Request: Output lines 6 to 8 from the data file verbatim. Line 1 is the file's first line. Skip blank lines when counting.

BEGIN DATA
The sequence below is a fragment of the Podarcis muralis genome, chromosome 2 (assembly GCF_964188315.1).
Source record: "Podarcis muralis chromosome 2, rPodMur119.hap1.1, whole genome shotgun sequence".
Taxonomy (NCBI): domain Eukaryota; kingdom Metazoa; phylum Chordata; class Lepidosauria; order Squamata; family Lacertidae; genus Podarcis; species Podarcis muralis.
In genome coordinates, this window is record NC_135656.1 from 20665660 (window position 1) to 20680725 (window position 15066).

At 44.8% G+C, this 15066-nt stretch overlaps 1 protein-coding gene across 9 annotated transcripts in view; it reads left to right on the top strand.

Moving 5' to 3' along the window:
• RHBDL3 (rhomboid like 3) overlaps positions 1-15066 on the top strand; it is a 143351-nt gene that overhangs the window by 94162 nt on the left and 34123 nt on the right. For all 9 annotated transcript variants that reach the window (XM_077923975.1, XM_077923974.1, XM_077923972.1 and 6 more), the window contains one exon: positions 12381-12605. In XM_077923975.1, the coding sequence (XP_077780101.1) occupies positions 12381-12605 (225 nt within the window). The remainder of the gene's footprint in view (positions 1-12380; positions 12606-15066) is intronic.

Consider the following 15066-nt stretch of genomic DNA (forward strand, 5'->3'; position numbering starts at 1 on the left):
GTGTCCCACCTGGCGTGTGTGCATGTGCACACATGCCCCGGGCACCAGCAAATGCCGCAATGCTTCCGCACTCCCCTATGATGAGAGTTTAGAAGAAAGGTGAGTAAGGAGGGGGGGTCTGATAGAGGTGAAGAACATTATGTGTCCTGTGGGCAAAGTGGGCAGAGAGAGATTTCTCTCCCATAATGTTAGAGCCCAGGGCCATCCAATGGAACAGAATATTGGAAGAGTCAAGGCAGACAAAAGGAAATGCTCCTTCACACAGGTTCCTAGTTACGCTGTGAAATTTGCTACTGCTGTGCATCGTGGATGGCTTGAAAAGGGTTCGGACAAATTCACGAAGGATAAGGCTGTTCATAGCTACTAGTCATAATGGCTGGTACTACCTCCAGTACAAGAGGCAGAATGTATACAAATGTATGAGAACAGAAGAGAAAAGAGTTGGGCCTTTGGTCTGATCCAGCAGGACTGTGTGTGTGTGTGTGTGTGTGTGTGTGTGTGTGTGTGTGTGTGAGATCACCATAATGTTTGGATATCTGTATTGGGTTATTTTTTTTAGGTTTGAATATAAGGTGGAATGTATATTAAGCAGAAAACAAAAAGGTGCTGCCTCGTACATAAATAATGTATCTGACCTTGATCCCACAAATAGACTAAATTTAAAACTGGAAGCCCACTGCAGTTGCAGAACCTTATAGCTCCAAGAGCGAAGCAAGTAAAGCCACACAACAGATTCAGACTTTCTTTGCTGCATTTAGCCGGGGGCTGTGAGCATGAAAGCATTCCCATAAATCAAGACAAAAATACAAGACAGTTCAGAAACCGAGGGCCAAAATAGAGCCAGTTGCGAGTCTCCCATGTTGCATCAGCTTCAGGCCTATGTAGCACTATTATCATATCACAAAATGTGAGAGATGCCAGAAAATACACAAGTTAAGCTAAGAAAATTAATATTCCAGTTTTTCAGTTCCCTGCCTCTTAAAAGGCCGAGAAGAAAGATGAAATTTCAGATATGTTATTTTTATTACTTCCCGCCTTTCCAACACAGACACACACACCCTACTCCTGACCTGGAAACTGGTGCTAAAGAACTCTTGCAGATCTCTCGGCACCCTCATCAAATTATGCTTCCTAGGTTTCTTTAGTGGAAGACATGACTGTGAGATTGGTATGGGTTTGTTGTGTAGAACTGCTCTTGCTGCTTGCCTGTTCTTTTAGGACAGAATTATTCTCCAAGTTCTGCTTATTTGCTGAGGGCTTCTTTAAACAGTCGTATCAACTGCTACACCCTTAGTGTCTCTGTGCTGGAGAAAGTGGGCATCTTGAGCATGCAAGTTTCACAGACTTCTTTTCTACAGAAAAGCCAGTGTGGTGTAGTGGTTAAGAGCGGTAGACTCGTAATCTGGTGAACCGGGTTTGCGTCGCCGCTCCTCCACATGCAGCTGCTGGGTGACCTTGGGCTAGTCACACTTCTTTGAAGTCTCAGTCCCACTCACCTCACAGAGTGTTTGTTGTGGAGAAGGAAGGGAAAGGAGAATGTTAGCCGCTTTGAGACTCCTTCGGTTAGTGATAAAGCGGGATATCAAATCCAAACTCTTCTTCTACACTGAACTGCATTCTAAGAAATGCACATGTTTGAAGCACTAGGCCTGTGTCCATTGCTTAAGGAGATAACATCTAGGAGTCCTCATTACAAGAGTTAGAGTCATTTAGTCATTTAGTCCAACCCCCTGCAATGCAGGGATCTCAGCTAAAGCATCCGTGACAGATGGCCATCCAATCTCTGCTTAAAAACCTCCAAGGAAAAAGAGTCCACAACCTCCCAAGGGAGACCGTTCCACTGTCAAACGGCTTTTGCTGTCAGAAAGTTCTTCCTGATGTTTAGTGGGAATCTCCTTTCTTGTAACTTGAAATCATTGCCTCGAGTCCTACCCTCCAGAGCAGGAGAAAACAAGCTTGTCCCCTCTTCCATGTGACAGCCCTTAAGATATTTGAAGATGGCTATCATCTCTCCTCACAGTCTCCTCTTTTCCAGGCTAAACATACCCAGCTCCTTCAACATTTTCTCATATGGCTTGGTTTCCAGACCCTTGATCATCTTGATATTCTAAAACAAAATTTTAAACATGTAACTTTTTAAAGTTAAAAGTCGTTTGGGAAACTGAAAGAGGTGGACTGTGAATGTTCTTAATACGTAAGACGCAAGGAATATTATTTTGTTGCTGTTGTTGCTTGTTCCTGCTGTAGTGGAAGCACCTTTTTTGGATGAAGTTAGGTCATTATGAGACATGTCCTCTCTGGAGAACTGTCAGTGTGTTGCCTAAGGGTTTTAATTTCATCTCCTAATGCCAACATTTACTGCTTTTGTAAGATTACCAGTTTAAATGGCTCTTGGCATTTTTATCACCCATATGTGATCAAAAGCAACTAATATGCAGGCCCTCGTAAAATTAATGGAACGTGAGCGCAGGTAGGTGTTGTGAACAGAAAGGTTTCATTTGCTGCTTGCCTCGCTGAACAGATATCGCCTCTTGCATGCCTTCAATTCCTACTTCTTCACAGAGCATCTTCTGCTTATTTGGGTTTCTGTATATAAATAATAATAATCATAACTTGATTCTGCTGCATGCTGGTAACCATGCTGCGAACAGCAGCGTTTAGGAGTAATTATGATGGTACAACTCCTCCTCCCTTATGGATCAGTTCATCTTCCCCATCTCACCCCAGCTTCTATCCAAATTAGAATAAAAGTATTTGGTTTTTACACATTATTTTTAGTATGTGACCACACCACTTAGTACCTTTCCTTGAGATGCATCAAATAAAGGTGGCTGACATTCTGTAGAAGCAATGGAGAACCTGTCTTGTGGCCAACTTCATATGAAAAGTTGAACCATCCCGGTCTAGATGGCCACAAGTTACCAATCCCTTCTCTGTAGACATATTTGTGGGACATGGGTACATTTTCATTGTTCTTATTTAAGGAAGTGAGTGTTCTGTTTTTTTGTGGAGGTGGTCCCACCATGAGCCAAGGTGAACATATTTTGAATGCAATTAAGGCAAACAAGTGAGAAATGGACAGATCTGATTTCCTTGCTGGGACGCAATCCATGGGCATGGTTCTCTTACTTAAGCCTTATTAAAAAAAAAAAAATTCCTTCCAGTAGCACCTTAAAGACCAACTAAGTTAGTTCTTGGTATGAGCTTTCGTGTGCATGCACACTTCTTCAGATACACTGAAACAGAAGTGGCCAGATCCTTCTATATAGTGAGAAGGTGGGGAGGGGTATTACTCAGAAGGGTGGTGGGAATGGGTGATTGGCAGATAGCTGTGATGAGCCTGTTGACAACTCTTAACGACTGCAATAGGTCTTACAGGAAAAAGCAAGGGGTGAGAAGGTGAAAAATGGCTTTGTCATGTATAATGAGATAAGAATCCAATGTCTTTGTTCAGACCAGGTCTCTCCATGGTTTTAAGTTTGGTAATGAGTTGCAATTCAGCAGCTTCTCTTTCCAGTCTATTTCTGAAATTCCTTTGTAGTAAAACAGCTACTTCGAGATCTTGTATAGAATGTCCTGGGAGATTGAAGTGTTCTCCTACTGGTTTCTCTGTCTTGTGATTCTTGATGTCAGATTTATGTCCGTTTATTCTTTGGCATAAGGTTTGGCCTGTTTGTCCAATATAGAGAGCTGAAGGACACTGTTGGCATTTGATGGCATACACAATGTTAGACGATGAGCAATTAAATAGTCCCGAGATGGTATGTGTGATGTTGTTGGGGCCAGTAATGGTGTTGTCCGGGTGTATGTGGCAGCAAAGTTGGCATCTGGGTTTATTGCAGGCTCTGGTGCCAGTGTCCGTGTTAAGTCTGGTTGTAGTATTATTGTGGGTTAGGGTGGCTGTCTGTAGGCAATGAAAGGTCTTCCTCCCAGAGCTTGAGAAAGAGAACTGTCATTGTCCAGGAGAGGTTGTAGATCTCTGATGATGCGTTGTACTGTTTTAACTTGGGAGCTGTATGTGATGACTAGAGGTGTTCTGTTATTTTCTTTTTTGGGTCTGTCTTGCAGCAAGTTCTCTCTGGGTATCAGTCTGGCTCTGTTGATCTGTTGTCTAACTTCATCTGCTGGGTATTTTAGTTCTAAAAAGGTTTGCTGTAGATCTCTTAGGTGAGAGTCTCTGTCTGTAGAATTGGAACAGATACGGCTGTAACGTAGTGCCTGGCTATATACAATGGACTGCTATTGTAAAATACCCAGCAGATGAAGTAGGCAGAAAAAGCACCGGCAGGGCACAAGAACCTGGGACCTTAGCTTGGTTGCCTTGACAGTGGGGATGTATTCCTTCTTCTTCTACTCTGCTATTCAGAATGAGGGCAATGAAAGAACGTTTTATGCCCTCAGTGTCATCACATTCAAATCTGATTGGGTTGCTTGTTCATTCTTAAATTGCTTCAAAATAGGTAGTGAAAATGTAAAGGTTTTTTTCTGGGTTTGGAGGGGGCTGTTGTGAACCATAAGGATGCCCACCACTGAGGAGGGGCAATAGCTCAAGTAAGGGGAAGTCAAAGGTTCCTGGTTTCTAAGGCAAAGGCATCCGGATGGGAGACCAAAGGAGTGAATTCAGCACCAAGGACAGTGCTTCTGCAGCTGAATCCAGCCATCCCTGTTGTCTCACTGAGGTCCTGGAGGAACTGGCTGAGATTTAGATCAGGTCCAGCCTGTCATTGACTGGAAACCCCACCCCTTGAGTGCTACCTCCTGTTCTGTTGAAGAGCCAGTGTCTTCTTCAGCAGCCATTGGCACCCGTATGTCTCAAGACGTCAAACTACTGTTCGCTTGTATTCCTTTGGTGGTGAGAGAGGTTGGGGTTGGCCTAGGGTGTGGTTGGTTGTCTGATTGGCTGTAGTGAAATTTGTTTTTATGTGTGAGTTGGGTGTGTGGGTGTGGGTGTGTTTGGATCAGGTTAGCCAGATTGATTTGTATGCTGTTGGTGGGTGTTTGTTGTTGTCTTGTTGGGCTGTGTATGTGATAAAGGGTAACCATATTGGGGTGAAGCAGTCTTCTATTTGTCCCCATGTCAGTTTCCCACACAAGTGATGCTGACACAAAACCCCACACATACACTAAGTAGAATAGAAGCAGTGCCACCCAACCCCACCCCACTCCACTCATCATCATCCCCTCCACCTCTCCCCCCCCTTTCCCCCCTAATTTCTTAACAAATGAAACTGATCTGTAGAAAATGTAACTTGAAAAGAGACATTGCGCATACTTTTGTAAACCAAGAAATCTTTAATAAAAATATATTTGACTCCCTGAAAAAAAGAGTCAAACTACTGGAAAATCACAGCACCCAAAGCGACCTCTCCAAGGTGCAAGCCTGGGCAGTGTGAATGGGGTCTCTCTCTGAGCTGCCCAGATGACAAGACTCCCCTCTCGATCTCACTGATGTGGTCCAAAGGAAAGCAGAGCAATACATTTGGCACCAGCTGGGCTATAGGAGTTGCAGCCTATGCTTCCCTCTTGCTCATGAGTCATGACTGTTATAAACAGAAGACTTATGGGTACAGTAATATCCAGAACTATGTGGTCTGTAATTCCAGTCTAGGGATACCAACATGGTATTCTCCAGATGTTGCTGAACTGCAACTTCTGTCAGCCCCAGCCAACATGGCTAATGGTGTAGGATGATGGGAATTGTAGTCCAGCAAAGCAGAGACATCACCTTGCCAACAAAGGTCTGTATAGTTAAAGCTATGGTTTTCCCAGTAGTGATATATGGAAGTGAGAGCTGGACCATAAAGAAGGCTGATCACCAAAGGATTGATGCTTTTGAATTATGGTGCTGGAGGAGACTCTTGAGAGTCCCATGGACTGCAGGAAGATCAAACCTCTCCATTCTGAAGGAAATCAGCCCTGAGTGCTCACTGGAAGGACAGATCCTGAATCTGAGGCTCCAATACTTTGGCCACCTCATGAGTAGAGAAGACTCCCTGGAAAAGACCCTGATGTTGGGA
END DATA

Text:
Moving 5' to 3' along the window:
• RHBDL3 (rhomboid like 3) overlaps positions 1-15066 on the top strand; it is a 143351-nt gene that overhangs the window by 94162 nt on the left and 34123 nt on the right. For all 9 annotated transcript variants that reach the window (XM_077923975.1, XM_077923974.1, XM_077923972.1 and 6 more), the window contains one exon: positions 12381-12605. In XM_077923975.1, the coding sequence (XP_077780101.1) occupies positions 12381-12605 (225 nt within the window). The remainder of the gene's footprint in view (positions 1-12380; positions 12606-15066) is intronic.

Consider the following 15066-nt stretch of genomic DNA (forward strand, 5'->3'; position numbering starts at 1 on the left):